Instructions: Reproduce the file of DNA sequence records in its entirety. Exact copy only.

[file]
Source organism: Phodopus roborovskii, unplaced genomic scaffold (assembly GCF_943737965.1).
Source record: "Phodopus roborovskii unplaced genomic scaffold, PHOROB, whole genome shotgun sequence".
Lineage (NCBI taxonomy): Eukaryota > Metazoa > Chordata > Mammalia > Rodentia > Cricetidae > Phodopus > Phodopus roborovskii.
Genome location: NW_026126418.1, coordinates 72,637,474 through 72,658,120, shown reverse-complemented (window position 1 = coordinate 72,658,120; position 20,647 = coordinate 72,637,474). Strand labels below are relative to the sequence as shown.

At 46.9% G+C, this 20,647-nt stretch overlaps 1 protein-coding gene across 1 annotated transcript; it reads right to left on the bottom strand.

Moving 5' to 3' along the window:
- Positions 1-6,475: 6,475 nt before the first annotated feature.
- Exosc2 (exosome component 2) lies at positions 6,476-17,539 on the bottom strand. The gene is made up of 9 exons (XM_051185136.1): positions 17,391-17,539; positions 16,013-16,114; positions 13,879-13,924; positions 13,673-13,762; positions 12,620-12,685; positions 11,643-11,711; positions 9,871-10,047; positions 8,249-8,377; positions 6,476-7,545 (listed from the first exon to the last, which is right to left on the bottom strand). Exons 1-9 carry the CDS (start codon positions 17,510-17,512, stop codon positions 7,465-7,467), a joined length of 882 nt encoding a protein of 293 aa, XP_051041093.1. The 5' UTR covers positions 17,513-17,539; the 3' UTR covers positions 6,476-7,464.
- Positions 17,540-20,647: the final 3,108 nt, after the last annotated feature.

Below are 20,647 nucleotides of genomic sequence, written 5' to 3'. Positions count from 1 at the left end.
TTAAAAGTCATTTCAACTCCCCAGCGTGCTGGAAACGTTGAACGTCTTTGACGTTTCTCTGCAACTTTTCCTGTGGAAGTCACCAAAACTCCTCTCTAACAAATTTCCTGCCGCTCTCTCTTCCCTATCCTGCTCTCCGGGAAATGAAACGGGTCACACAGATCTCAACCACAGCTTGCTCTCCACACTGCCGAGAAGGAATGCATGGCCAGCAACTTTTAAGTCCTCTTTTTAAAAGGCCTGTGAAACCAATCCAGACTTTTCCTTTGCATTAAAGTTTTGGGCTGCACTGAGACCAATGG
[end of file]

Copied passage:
Source organism: Phodopus roborovskii, unplaced genomic scaffold (assembly GCF_943737965.1).
Source record: "Phodopus roborovskii unplaced genomic scaffold, PHOROB, whole genome shotgun sequence".
Lineage (NCBI taxonomy): Eukaryota > Metazoa > Chordata > Mammalia > Rodentia > Cricetidae > Phodopus > Phodopus roborovskii.
Genome location: NW_026126418.1, coordinates 72,637,474 through 72,658,120, shown reverse-complemented (window position 1 = coordinate 72,658,120; position 20,647 = coordinate 72,637,474). Strand labels below are relative to the sequence as shown.

At 46.9% G+C, this 20,647-nt stretch overlaps 1 protein-coding gene across 1 annotated transcript; it reads right to left on the bottom strand.

Moving 5' to 3' along the window:
- Positions 1-6,475: 6,475 nt before the first annotated feature.
- Exosc2 (exosome component 2) lies at positions 6,476-17,539 on the bottom strand. The gene is made up of 9 exons (XM_051185136.1): positions 17,391-17,539; positions 16,013-16,114; positions 13,879-13,924; positions 13,673-13,762; positions 12,620-12,685; positions 11,643-11,711; positions 9,871-10,047; positions 8,249-8,377; positions 6,476-7,545 (listed from the first exon to the last, which is right to left on the bottom strand). Exons 1-9 carry the CDS (start codon positions 17,510-17,512, stop codon positions 7,465-7,467), a joined length of 882 nt encoding a protein of 293 aa, XP_051041093.1. The 5' UTR covers positions 17,513-17,539; the 3' UTR covers positions 6,476-7,464.
- Positions 17,540-20,647: the final 3,108 nt, after the last annotated feature.

Below are 20,647 nucleotides of genomic sequence, written 5' to 3'. Positions count from 1 at the left end.
TTAAAAGTCATTTCAACTCCCCAGCGTGCTGGAAACGTTGAACGTCTTTGACGTTTCTCTGCAACTTTTCCTGTGGAAGTCACCAAAACTCCTCTCTAACAAATTTCCTGCCGCTCTCTCTTCCCTATCCTGCTCTCCGGGAAATGAAACGGGTCACACAGATCTCAACCACAGCTTGCTCTCCACACTGCCGAGAAGGAATGCATGGCCAGCAACTTTTAAGTCCTCTTTTTAAAAGGCCTGTGAAACCAATCCAGACTTTTCCTTTGCATTAAAGTTTTGGGCTGCACTGAGACCAATGG